Cornerstone Village construction to carry demand for housing into Larimer by 2019

Categories: Larimer News




Pittsburgh Post-Gazette
December 31, 2017
by Diana Nelson Jones


Three years after winning a $30 million federal grant, a 334-unit mixed-income housing community that weaves Larimer into East Liberty is in the second phase of construction.

Phase one of Cornerstone Village includes 85 units on both sides of East Liberty Boulevard at Larimer Avenue.

The new two- and three-story buildings occupy the intersection with a facade mix of brick and panels of red, umber, blue, green and yellow. They consist of townhomes and walk-ups, with a mix of one to four bedrooms. Some units have balconies.

The first phase includes the leasing office, a community building with a fitness center, a computer room and a playground. Phase two will add 150 units bounded by Larimer Avenue and Broad Street. Phase three will jump deeper into Larimer.

Cornerstone Village will provide a replacement unit for each unit lost in the razing of two 1960s public housing projects. East Liberty Gardens was vacated in 2016 and Hamilton-Larimer was largely vacant years earlier.

The new housing will carry demand in East Liberty across the boulevard into Larimer. Phase-two units are already committed, with 1,000 people on a waiting list for phase three, said Sasha Gaye Angus, senior vice president of development for McCormack Baron Salazar, the St. Louis-based developer and property manager.

The catalytic grant in 2014 — a Choice Neighborhoods award from the U.S. Department of Housing and Urban Development — was a prize for Pittsburgh, one of four chosen among 43 applicants. The city committed $12 million over five years and the Pittsburgh Housing Authority committed $16.5 million.

Low-income housing tax credits resulted in another $50 million from private investors, Ms. Angus said. The next phases — a third and possibly a fourth — will depend on additional credits. The entire price tag is $132 million, she said.

The new federal tax bill, which was signed into law on Thursday, retained low-income housing tax credits at both the 9 and 4 percent rates, but with the corporate tax rate lowered from 35 to 21 percent, the credits will lose value and may dampen investors’ incentive to seek them.

Diane Yentel, president and CEO of the National Low Income Housing Coalition, said that by retaining the tax credits, the new law “avoids an immediate devastating impact on affordable housing.” But, she added, “this bill will exacerbate our country’s already yawning income inequality and will harm efforts to end homelessness and housing poverty.”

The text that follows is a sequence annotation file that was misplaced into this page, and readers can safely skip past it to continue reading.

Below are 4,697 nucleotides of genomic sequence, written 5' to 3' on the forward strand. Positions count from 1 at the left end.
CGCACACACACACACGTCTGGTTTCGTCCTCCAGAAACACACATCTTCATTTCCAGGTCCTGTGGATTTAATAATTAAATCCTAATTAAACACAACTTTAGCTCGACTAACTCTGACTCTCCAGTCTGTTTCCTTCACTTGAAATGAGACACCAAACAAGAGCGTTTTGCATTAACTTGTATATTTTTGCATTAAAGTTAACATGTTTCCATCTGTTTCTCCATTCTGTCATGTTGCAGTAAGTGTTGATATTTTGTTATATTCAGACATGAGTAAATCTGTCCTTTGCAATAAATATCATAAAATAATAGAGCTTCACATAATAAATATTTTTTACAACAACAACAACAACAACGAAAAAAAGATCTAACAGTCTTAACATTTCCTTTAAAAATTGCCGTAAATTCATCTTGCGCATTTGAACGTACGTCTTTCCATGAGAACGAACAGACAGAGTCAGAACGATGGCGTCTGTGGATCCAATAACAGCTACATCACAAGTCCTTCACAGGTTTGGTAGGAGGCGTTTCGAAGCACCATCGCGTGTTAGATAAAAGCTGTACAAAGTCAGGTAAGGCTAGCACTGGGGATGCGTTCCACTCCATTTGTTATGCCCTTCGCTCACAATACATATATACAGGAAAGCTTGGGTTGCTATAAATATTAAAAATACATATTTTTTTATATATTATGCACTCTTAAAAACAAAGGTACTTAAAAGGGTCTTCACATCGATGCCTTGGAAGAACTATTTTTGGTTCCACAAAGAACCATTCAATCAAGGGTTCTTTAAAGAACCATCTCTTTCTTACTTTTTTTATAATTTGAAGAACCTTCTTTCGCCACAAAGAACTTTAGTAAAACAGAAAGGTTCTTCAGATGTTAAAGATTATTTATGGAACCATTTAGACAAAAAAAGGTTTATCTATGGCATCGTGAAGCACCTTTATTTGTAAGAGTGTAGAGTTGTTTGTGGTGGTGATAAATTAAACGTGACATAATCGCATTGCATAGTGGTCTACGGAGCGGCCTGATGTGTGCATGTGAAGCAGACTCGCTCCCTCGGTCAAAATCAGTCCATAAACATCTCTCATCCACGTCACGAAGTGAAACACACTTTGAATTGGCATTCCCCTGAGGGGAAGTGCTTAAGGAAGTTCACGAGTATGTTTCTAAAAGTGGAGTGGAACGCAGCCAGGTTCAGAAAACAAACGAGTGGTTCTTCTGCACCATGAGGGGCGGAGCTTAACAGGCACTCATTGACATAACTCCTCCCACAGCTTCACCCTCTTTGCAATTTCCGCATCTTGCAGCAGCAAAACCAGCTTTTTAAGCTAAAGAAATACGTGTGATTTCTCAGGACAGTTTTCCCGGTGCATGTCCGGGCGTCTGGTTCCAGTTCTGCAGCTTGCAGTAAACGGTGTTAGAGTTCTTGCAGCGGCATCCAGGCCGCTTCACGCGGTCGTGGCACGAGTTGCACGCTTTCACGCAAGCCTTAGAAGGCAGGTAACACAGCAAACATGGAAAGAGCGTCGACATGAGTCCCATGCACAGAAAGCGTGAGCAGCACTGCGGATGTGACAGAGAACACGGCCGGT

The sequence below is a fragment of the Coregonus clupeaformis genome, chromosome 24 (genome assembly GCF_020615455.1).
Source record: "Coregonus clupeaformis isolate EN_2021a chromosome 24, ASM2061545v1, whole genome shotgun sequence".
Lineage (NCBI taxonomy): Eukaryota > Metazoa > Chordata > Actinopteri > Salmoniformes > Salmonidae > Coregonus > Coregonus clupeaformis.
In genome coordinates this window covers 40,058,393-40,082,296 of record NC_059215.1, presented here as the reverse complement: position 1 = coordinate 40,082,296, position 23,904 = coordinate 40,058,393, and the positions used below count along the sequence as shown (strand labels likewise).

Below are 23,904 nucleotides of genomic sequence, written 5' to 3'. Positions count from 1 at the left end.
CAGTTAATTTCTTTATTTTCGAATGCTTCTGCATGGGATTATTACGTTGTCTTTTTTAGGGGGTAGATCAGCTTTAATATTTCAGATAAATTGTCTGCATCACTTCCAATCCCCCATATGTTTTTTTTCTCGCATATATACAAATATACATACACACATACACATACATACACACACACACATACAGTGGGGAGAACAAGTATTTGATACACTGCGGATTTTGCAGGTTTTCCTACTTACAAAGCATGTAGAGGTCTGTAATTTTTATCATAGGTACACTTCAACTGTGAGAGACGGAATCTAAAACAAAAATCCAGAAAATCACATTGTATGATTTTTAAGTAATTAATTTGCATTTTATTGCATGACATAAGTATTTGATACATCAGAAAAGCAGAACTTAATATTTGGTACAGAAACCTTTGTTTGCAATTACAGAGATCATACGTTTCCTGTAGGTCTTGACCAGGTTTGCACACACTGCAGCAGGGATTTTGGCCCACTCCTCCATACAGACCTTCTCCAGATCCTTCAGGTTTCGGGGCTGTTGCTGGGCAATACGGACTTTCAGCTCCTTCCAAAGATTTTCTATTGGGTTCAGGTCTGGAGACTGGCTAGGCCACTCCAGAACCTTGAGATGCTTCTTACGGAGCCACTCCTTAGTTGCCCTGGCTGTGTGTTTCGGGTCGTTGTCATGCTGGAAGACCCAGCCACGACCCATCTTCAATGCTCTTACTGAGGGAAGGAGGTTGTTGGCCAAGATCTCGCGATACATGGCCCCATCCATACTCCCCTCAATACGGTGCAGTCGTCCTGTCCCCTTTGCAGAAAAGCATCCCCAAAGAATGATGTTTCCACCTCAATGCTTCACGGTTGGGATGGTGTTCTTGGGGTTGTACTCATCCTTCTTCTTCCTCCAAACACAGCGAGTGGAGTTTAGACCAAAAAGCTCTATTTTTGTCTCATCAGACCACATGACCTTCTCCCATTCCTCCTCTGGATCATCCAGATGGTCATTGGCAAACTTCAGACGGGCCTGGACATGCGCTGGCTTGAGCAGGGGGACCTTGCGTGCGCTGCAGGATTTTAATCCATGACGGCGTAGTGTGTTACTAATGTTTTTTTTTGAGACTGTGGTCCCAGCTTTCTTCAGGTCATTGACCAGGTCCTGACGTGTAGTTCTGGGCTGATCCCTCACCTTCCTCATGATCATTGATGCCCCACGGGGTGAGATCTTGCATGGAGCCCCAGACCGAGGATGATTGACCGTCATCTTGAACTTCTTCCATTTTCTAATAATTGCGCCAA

Phase two is expected to be completed in June 2019, by which time construction on phase three will have begun.

“This is a truly mixed-income community,” Ms. Angus said. “We are doing the work we were called to do.”

Of the first 85 units, 28 are replacement units for the lost subsidized housing; 28 are affordable for incomes between 30 and 60 percent of the area median, and 29 are market rate. The second phase will include 75 replacement units; 33 affordable for incomes in the 30 to 60 percent range of area median income, and 42 at market rate. Ten percent of the units will be accessible to people with physical handicaps.

The area median income is $54,080.

The project has been awarded a green communities designation from the nonprofit Enterprise, which rates for environmental stewardship, energy efficiency and public health considerations, among a long list of criteria. Cornerstone Village incorporated stormwater management and energy saving appliances among its features.

Investment in Cornerstone Village sought to bridge the economic gap between Larimer and East Liberty. Separated by a boulevard, East Liberty had become a destination neighborhood, while Larimer was economically fallow.

But momentum in Larimer was already building in 2015, when KBK Enterprises finished 40 new affordable units, the neighborhood’s first new housing in 50 years.

In addition to housing, a three-acre park will be built with funding from the Urban Redevelopment Authority on Larimer Avenue adjacent to phase one and Station Street.

Jessica Smith Perry, the URA’s assistant director of housing, said the park should be built starting in the late summer or early fall. She said the budget has not been determined yet.



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